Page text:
Rural Arizona Tribe Files Lawsuit, Calls Sports Betting Bill “Unconstitutional”
- Last Week, Arizona’s Yavapai-Prescott Indian Tribe Filed a Sports Betting Lawsuit
- House Bill 2772 Uses Loophole to Allow Sports Wagers Placed Outside Tribal Land
- Despite Potential Litigation, Arizona’s September Sports Betting Launch on Schedule
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Last Week, Arizona’s Yavapai-Prescott Indian Tribe Filed a Sports Betting Lawsuit
Late last week, Arizona’s Yavapai-Prescott Indian Tribe (YPIT) filed a lawsuit claiming that the state’s sports betting legislation, House Bill 2772, is unconstitutional and breaches gaming laws already established in the Voter Proposition Act 202 that was implemented in 2002.
The YPIT were one of two tribes that never signed off on the new gaming agreements that Governor Doug Ducey and the Arizona Gaming Department consented to back in April and now they are arguing that because it technically allows gambling outside of tribal lands it is inherently unconstitutional.
The rural tribe also takes issue with the fact that they were never included in the negotiations that initially took place to create the bill and that it was offered to Arizona tribes as a non-negotiable agreement.
The lawsuit covers multiple complaints that the YPIT has with the bill, including its use of a clever legal loophole that allows for off-reservation gambling.
House Bill 2772 Uses Loophole to Allow Sports Wagers Placed Outside Tribal Land
A major part of the lawsuit is the YPIT’s objection to any gambling allowed outside of tribal land, something that the new sports betting law allows by using a loophole based on the fact that since the servers themselves are located on a reservation, online bets placed anywhere in the state count as being made on tribal lands.
But the YPIT fundamentally disagrees and deems the sports betting legislation unconstitutional, claiming it violates an already established precedent made clear in Voter Proposition Act 202.
According to the lawsuit:
Defendants have violated the Voter Protection Act, the Equal Protection Clause, the prohibition against special laws and impermissible emergency measures pursuant to and under the Arizona Constitution when they enacted House Bill 2772 as an emergency measure and without voter approval.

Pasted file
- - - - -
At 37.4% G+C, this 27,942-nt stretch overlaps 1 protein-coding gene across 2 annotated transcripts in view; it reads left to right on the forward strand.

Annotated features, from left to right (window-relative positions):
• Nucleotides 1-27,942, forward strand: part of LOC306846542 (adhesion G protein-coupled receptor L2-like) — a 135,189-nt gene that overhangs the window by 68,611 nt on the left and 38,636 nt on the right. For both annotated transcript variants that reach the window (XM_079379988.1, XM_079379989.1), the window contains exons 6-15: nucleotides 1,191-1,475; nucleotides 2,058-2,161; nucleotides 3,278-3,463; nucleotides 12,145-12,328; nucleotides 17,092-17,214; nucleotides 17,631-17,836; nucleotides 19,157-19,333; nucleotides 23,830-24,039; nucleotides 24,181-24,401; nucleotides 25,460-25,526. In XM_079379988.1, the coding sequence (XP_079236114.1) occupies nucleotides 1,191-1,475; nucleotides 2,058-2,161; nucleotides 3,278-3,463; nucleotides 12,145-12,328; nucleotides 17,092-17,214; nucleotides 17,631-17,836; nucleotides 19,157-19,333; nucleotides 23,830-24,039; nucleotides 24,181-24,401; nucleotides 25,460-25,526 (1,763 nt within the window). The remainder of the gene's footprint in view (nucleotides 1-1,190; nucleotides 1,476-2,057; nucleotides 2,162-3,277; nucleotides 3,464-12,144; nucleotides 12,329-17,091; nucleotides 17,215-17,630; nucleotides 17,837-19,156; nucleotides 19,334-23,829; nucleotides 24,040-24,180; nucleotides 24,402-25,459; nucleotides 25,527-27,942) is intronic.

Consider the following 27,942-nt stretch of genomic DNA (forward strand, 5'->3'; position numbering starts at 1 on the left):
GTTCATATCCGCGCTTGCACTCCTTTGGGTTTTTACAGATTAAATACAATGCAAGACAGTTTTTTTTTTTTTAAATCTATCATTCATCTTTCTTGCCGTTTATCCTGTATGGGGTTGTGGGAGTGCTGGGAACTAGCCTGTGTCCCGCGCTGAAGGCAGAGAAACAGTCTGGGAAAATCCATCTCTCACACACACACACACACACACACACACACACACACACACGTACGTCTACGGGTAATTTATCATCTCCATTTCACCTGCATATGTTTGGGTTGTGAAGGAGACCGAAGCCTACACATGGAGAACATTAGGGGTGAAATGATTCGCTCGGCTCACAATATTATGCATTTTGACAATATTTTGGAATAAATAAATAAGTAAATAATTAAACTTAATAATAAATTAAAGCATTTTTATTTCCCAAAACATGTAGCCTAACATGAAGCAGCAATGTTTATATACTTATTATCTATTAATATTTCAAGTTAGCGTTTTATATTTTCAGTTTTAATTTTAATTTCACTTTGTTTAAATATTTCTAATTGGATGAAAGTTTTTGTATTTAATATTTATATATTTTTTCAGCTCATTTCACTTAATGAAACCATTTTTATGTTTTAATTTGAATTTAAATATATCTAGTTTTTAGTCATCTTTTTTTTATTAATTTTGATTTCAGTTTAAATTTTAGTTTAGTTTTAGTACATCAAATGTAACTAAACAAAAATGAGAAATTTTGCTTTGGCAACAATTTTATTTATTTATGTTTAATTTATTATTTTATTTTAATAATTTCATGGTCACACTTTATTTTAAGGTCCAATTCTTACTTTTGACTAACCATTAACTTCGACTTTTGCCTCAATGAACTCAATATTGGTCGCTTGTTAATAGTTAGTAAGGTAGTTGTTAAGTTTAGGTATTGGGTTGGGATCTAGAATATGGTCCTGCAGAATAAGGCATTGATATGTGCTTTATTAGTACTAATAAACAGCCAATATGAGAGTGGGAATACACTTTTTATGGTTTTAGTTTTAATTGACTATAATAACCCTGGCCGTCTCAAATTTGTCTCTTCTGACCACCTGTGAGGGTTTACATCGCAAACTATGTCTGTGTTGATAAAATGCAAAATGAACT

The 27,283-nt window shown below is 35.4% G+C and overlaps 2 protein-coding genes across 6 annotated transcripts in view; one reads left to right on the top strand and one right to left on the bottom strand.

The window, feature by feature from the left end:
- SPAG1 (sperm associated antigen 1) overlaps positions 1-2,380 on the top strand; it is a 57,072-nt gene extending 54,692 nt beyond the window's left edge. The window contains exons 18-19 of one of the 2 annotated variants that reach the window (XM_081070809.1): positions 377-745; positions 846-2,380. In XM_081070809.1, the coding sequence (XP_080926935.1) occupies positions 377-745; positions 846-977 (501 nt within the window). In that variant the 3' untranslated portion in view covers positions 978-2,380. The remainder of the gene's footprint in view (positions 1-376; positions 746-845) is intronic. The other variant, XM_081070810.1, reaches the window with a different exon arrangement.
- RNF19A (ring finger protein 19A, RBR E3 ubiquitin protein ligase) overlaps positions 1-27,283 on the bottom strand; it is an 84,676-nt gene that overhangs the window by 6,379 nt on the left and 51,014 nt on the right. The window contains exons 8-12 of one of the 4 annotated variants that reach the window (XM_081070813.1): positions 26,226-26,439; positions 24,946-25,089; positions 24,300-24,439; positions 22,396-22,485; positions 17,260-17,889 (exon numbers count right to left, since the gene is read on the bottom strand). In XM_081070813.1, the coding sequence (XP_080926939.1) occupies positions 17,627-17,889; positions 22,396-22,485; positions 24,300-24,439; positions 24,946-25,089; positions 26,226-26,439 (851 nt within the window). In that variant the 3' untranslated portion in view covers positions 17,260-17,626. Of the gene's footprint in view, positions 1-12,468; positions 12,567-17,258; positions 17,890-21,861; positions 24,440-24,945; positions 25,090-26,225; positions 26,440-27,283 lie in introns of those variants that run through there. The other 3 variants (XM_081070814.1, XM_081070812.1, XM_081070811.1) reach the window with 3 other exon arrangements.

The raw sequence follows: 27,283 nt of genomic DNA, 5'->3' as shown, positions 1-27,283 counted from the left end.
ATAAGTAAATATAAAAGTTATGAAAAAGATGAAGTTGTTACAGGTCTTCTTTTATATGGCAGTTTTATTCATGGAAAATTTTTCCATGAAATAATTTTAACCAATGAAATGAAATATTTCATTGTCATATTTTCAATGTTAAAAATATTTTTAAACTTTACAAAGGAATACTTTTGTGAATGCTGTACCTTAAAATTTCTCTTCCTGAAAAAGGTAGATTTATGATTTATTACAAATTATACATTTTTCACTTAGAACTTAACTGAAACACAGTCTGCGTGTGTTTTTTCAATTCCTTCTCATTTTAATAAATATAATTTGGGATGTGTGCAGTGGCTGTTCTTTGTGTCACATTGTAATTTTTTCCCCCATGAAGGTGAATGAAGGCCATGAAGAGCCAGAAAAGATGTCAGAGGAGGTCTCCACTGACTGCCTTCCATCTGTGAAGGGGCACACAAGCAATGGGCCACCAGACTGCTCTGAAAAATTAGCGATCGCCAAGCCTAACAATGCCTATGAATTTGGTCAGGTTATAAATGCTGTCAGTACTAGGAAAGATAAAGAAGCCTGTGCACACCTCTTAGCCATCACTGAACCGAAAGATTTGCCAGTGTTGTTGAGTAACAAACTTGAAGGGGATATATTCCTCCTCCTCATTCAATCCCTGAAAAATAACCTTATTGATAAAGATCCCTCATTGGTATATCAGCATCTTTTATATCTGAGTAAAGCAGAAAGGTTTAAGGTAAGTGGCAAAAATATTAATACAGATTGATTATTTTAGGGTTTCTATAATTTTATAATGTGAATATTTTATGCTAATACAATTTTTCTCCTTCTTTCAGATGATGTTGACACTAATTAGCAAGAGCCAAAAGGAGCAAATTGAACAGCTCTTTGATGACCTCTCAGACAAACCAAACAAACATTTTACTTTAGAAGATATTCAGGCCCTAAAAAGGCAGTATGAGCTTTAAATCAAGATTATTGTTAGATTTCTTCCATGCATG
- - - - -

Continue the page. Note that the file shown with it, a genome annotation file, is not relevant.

The tribe argues that the legislation does not warrant “emergency” treatment and is “eliminating YPIT’s gaming exclusivity” and that by allowing powerful sports franchises to compete with Indian tribes, they will lose much of the potential revenue that those activities could generate.
Despite Litigation, AZ’s September Sports Betting Launch on Schedule
Regardless of these major legal objections, the Arizona Department of Gaming has kept moving forward on its quest to launch sports betting in the state in time for pro football as we cover in more detail in The Arizona Department of Gaming Announces 18 of 20 Sports Betting Licenses.
Since Saturday, the operators that were awarded these licenses have been actively recruiting Arizona bettors in preparation for the intended launch day of legal sports betting in the Grand Canyon State, which is set for September 9, the opening day of the 2021 NFL season.
An emergency hearing on the lawsuit has been scheduled for Friday, September 3rd, when these legal issues will be further discussed, but those in favor of legal sports betting in Arizona, including the sponsor of the bill, Senator T.J. Shope, insist the law is “fair and equitable” and expect these legal challenges to be dismissed.
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Mike Lukas is a retired standup comedian turned freelance writer now living in Dallas, Texas, originally from Cleveland, Ohio. His love for the game of football and all things Cleveland Browns turned Mike into a pro blogger years ago. Now Mike enjoys writing about all thirty-two NFL teams, hoping to help football gamblers gain a slight edge in their pursuit of the perfect wager. Email: [email protected]